3rd Sunday of Easter (C) 04-22-07


Scripture Readings
First Acts of the Apostles 5:27-32, 40b-41
Second Revelation 5:11-1...
3. References to the Catechism of the Catholic Church


143 By faith, man completely submits his intellect and his will to...
•   St. Bede: “Peter went to Jesus with the ardor with which he did everything.”
•   St. Gregory the Great: “The sea signi...
Peter’s Yes is the greatest expression of Christ’s redeeming work for man. It is the explosion
    of the positivity of Be...
Reign of Terror, the story revolves around Blanche de la Force. Blanche is a
    pathologically phobic young woman who dec...
and I will die a Christian!” Exasperated, the judge complained, “What people these are!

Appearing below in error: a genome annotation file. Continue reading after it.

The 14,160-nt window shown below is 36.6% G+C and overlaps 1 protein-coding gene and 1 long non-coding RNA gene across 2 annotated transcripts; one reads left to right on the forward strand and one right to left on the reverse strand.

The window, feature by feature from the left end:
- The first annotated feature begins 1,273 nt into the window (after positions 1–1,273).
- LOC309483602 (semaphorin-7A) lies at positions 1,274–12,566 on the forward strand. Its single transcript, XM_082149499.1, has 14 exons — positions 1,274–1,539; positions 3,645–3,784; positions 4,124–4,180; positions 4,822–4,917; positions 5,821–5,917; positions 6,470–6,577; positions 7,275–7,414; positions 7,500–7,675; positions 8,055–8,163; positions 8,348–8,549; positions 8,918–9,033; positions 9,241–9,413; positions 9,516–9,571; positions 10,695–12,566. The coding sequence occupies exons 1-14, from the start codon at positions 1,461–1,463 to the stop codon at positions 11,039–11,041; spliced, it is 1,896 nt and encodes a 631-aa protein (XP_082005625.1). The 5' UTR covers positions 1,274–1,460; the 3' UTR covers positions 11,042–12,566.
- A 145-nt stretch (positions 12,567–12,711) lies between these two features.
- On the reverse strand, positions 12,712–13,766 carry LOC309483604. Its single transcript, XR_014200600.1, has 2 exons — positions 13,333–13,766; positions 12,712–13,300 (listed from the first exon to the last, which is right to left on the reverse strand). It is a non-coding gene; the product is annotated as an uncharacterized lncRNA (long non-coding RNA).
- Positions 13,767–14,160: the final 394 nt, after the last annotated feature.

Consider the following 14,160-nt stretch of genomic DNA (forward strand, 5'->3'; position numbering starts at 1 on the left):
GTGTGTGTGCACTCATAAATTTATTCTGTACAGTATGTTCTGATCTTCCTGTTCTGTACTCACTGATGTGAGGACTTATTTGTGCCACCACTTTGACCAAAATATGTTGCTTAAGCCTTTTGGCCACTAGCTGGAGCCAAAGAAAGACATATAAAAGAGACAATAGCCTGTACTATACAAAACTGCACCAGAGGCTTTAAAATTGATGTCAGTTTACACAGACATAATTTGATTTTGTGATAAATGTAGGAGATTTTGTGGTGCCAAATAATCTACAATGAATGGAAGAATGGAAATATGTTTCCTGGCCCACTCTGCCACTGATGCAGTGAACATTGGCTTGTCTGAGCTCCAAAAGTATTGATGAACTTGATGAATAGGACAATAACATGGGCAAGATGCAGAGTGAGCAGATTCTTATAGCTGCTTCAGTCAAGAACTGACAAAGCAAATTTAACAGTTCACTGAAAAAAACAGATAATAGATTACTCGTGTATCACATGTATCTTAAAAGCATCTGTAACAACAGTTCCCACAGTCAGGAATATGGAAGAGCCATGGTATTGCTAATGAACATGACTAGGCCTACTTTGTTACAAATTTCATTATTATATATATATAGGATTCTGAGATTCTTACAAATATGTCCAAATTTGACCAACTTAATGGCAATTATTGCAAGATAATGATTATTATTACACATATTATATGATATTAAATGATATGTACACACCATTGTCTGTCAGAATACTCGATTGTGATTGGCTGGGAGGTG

There’s no dealing with them.”...
Catholic faith and journeyed to the continent to study for the priesthood. Following his
      ordination in 1581, he retu...
Feeding means loving, and loving also means being ready to suffer. Loving means giving
       the sheep what is truly good...
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3rd Sunday of Easter :: op-stjoseph.org